Cutting the electric bill for internet scale systems
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Cutting the Electric Bill for Internet-Scale Systems. Asfandyar Qureshi , Rick Weber, Hari Balakrishnan,John Guttag , Bruce Maggs Presented by Patrick McClory . Introduction.

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Cutting the electric bill for internet scale systems

Cutting the Electric Bill for Internet-Scale Systems

AsfandyarQureshi, Rick Weber,


Bruce Maggs

Presented by Patrick McClory



  • With the rise of “Internet-scale” systems and “cloud-computing” services, there is an increasing trend toward massive, geographically distributed systems

    • Increasing in size at a rapid clip

  • Conventional approach for reducing energy costs has been to reduce the amount of energy consumed.

  • Alternative approach – map computation to locations where energy is cheaper.

Cutting the electric bill for internet scale systems

Wh = n * (P_idle + (P_peak – P_idle) * U + (PUE -1) * P_peak) * 365 * 24

Server numbers estimated from a variety of sources.

PUE = 2, U= 30%, P_peak = 250 W, P_idle = 60-75% P_peak

$60 per MWh

Key observations

Key Observations

  • Electricity Prices vary

    • Over time, geographically

  • Large distributed systems already incorporate request routing and replication

Problem specification

Problem Specification

  • Given a large system composed of server clusters spread out geographically, want to map client requests to clusters such that the total electricity cost of the system is minimized.

  • Assume the system is fully replicated.

  • Optimize for cost every hour, with no knowledge of the future.

  • Cost is in dollars, not Joules.

Energy elasticity

Energy Elasticity

  • Maximum reduction in cost depends on the energy elasticity of the clusters

  • Ideally in the absence of load a server would draw no power.

    • State of the art – idle power around 60% of peak power.

Wholesale electricity m arkets

Wholesale Electricity Markets

  • Day-ahead Markets (futures) – provide hourly prices for delivery during the following day.

    • The outcome is based on expected load.

  • Real-time Markets (spot) – balancing markets where prices are calculated at some time interval (~ 5 minutes).

Market assumptions

Market Assumptions

  • The authors assume a simple market model that assumes the following:

  • Real-time prices are known and vary hourly.

  • The electric bill paid by the service operator is proportional to consumption and indexed to wholesale prices.

  • The request routing behavior induced by our method does not significantly alter prices and market behavior.

Empirical market analysis

Empirical Market Analysis

  • Obtained market data from government sources, trade publication archives and public data archives maintained by different RTOs.

  • Data for 30 locations, covering January 2006 through March 2009.

Price variation

Price Variation

  • Daily variation.

  • Different Market types.

  • Hour-to-Hour Volatility.

Daily variation

Daily Variation

Market variation

Market Variation

Hourly variation

Hourly Variation

Geographic correlation

Geographic Correlation

  • The authors approach would fail if hourly prices are well correlated at different locations.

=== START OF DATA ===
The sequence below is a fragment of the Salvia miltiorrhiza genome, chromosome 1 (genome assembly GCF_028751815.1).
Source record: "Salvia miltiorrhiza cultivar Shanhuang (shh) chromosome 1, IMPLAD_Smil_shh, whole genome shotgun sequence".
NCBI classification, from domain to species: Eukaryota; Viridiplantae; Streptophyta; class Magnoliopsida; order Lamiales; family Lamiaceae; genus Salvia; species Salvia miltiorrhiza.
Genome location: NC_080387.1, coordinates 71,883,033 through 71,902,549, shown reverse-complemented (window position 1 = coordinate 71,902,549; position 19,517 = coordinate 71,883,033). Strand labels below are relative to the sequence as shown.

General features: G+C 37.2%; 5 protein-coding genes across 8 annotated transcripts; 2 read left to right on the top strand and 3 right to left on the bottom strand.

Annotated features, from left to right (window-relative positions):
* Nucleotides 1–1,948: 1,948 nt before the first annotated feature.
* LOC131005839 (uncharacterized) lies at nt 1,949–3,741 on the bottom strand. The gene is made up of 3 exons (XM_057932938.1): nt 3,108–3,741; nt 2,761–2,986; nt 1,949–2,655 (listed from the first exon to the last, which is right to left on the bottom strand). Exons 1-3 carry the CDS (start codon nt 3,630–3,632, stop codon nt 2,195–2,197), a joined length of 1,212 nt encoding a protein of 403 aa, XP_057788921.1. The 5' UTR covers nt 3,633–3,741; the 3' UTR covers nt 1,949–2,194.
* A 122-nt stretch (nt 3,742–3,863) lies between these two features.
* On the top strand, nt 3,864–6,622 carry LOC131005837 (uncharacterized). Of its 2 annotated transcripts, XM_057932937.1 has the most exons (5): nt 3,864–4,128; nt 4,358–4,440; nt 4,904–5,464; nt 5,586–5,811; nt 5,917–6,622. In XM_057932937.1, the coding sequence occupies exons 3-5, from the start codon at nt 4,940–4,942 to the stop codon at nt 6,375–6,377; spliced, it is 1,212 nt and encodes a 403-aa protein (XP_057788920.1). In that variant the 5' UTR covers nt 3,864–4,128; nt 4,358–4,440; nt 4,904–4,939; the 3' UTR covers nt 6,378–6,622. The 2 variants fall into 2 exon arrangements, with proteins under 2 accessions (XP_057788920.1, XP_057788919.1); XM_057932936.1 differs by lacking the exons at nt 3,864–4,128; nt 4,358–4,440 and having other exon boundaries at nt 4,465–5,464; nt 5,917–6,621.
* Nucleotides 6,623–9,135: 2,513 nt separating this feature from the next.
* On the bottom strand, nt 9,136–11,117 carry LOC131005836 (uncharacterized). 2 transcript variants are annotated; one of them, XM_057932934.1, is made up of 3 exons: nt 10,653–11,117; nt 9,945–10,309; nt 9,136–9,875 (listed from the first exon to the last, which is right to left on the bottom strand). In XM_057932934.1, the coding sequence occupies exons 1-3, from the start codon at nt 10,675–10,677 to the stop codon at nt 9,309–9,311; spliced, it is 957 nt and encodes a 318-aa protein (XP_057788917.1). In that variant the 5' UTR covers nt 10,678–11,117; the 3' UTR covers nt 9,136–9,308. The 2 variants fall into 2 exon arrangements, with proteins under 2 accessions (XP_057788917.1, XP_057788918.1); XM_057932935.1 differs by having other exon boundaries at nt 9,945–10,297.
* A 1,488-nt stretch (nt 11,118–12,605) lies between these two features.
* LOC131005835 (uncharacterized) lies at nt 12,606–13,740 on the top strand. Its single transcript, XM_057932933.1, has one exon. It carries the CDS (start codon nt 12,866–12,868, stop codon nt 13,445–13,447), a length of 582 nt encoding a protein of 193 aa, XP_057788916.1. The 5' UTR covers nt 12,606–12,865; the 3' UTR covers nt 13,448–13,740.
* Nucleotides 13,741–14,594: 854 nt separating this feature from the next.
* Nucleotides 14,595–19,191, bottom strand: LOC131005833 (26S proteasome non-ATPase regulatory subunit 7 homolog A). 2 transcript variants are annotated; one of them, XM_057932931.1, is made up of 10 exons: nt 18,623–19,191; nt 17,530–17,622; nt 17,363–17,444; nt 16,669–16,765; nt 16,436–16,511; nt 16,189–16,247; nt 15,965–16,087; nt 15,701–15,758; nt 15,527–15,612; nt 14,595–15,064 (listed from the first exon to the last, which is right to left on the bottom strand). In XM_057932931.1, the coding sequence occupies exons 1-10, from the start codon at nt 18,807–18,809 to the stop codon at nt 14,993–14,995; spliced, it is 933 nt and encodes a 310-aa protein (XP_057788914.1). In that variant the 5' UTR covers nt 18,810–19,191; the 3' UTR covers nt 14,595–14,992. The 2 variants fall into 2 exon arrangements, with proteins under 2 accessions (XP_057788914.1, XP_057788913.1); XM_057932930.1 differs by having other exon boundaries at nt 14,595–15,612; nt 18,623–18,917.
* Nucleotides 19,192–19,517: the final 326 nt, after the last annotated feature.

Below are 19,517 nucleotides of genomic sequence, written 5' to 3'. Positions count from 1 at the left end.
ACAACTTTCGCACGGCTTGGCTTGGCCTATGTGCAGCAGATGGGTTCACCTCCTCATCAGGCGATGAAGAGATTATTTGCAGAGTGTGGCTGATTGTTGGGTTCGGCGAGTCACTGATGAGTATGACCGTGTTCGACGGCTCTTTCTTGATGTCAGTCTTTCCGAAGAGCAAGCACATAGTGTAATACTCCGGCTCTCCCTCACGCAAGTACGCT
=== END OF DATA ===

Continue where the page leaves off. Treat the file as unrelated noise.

• Locations in different regional markets are never highly correlated, even when nearby.

  • Locations in the same region are not always well correlated.

Geographic correlation1

Geographic Correlation

Price differentials

Price Differentials

  • In order for this dynamic approach to yield substantial savings the price differential between two locations must:

    • Vary in time

    • The distribution will ideally have a zero mean and a reasonably high variance.

  • Neither site strictly better than the other, and a dynamic approach, always buying from the cheaper of the two, could yield meaningful savings.

Price differentials1

Price Differentials

Evolution in time

Evolution in Time

Time of day


Differential duration

Differential Duration

Akamai data

Akamai Data

  • Traffic data was collected at 5-minute intervals on servers housed in Akamai’s public clusters.

  • For each cluster - # of hits and bytes served to clients, a rough geography of where clients originated, and the load.

Akamai data1

Akamai Data

  • Constrain energy-price rerouting so that it does not increase the 95th percentile for bandwidth at any location.

  • Use geographic distance as an estimator for network performance in simulations.

Energy model

Energy Model

  • Cluster energy consumption adapted from Google’s empirical study of data centers:

    P_cluster(u_t) = F(n) + V(u_t, n) + e

    F(n) = n * (P_idle + (PUE-1) * P_peak)

    V(u_t, n) = n * (P_peak – P_idle) * (2u_t – u_t^r)

    PUE – Power Usage Effectiveness – ratio of total power delivered to data center to the power delivered for computing equipment.



  • Step through Akamai usage statistics, let a routing module allocate traffic to clusters. Modeled energy consumption at each cluster, and used observed hourly market prices to calculate energy expenditures.

  • Used hourly real-time market prices for 29 locations.

    • Only had traffic data for Akamai public clusters in 9 of those locations.

Routing schemes

Routing Schemes

  • Look at two routing schemes:

  • Akamai’s original allocation

  • Distance constrained electricity price optimizer.

    • Distance threshold

    • Price threshold

Energy models

Energy Models

  • Optimistic future – 0% idle, 1.1 PUE

  • Cutting-edge/Google – 60% idle, 1.3 PUE

  • State-of-the-art – 65% idle, 1.7 PUE

  • Disabled Power Management – 95% idle, 2.0 PUE

Effect of distance threshold

Effect of Distance Threshold

Reaction delays

Reaction Delays

Future work

Future Work

  • Joint optimizations

  • RTO Interaction

  • Weather Differentials

  • Environmental Cost

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